Tours and Activities:
Tribe of OmbúesPablo EtcheversPablo Etchevers
Mount Matanza owes its name to a fierce battle between the Spaniards and the American Indians as one of the last Spaniard battles to exterminate the native inhabitants. Its summit covered with crosses is the evidence of what happened there once. For decades, the Spaniards continued the killing, until "victory" was achieved. This is what the city was named after, and though unofficially, everybody knew about it.
In 1829, without any explanation, the governor of the Province imposed the name Our Lady of Arántzazu of Victory on the village as a way of legitimizing an already known name. The real "victory" does not refer to the virgin but to the Spanish actions against the Indians. Nonetheless, this name became popular among its dwellers.
It is said that their relatives planted an ombú for every Indian that got killed during those fights. This explains the ombú woodland. Whether a legend or a fact, the rare ombú area is worth visiting while in Victoria.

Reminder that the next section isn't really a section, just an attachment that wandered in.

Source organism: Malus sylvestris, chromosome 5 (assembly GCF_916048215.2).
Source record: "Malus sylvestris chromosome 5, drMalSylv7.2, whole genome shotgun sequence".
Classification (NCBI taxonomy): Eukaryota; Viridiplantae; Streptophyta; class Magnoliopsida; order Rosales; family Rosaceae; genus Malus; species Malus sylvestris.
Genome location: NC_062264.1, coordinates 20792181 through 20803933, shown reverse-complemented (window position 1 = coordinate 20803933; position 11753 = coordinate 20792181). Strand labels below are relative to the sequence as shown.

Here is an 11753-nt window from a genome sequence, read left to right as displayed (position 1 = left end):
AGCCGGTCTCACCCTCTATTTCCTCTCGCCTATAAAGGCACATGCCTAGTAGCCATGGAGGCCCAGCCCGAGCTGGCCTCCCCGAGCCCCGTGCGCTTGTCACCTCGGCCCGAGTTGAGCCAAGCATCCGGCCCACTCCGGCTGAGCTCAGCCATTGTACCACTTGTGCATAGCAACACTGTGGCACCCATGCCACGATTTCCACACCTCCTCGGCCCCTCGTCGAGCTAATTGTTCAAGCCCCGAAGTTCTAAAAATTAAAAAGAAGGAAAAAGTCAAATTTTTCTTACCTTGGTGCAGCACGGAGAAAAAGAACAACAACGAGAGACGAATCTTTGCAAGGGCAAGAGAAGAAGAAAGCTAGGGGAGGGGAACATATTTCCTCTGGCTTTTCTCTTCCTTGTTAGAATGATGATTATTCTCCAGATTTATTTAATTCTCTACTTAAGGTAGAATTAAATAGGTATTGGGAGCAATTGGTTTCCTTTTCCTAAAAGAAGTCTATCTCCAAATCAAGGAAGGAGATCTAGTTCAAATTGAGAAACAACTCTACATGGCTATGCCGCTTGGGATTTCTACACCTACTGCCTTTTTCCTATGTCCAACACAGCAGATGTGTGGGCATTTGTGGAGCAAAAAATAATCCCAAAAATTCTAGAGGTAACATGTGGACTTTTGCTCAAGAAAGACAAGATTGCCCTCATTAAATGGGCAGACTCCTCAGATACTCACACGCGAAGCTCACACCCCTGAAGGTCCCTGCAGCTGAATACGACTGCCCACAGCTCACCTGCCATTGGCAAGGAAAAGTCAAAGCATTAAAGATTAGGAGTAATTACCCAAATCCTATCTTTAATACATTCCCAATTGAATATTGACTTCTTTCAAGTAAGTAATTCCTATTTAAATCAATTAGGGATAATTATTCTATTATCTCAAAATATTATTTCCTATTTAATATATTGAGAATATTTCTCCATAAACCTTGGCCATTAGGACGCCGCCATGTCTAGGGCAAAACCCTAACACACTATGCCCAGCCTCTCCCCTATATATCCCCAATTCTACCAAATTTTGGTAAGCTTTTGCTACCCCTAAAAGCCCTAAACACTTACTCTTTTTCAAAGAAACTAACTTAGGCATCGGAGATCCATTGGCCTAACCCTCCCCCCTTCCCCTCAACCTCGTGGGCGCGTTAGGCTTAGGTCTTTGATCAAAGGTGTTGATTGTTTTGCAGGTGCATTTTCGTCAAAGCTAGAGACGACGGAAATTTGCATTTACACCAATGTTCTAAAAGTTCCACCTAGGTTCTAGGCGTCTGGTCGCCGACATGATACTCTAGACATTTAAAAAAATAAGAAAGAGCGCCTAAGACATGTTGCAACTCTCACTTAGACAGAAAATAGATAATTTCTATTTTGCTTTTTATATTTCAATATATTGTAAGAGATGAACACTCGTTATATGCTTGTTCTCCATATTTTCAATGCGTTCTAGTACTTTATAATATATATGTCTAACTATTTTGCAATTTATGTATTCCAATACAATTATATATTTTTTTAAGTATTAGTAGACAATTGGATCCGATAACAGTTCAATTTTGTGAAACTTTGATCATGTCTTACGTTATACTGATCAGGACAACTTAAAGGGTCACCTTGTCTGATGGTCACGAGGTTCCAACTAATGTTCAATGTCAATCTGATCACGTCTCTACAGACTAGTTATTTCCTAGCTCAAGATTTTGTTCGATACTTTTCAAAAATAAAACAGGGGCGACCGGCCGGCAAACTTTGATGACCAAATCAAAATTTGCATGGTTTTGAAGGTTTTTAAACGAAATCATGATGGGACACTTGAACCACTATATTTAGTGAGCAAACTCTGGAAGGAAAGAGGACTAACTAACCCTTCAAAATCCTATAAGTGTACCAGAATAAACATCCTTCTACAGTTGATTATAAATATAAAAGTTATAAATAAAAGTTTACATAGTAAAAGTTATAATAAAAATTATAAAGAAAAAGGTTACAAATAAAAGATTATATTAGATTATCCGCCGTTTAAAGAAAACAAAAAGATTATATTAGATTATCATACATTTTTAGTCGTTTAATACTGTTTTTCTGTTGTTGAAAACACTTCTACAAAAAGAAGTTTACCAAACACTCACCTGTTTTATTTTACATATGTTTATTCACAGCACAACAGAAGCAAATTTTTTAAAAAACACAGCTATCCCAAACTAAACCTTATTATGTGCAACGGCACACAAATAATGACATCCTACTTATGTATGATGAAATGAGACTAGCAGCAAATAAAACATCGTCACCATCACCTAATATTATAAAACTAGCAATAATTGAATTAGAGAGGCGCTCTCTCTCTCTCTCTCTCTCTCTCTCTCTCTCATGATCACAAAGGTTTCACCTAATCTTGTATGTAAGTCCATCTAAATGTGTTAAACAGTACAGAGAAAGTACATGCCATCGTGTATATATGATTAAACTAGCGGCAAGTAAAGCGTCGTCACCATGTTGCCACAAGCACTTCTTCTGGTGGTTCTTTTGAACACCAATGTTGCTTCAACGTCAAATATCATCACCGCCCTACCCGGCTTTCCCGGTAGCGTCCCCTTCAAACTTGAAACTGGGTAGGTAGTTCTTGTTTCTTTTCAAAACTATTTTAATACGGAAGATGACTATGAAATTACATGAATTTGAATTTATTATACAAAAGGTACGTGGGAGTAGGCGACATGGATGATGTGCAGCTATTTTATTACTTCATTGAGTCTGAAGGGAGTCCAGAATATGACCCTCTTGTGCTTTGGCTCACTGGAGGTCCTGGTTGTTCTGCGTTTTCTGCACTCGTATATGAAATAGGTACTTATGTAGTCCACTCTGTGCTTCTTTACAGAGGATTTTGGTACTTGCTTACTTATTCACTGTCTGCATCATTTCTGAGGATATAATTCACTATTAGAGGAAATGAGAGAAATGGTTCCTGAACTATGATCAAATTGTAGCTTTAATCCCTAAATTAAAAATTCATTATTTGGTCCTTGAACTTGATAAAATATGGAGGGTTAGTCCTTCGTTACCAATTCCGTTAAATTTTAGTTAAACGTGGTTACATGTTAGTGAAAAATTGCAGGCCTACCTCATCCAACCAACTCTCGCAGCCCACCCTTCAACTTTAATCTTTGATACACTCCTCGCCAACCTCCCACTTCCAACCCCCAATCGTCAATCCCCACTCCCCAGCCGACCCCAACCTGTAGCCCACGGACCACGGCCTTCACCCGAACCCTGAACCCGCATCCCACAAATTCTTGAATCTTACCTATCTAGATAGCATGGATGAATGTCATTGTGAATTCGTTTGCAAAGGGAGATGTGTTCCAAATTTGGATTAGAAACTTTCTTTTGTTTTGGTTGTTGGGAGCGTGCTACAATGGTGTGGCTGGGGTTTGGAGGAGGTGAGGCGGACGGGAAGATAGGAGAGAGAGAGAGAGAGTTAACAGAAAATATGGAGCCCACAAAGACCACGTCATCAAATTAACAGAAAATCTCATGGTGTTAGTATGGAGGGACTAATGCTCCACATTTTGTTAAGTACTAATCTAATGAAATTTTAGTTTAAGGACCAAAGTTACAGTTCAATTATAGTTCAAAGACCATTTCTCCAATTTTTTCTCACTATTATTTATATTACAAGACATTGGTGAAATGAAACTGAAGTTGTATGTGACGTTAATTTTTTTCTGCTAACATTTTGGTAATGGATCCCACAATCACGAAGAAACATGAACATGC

The Ombú woodland lies at the foot of Mount Matanza and near the Infant Jesus Abbey. This amazing natural attraction and protected area is a must visit for tourists.
The ombú (name of Guaraní origin) is not actually a tree, but a giant herb that grows in isolation. This tourist attraction in Victoria originated one hundred years ago is an exception to the rule, while in the rest of the Argentinian pampas, Uruguay, Paraguay, and in the southern Brazilian hillsides, the ombú grows according to its solitary nature.
The Ombu, Beauty and Tradition
Rural tradition portrays ombúes as evil, devil-like and even easily struck by lightning. Due to this last characteristic, farmers usually take them away from their lands. Well known for its big surfacing roots, the ombú trunk is made of alternate hard and soft layers and is able to hold large amounts of water.
The ombú lives for a long time, as can be seen in its hollowing trunk and its strength. The phytolaca dioca, its scientific name, holds onto the ground by its long roots, which are specially interesting for their human and animal-like shape, special to take pictures. Its fruits are like little flat green tomatoes that turn yellow when they ripen.
Today, the Ombú woodland is a place not to be missed, not only for its vegetation, but also for its importance as part of an urban and rural legend still alive in its dwellers.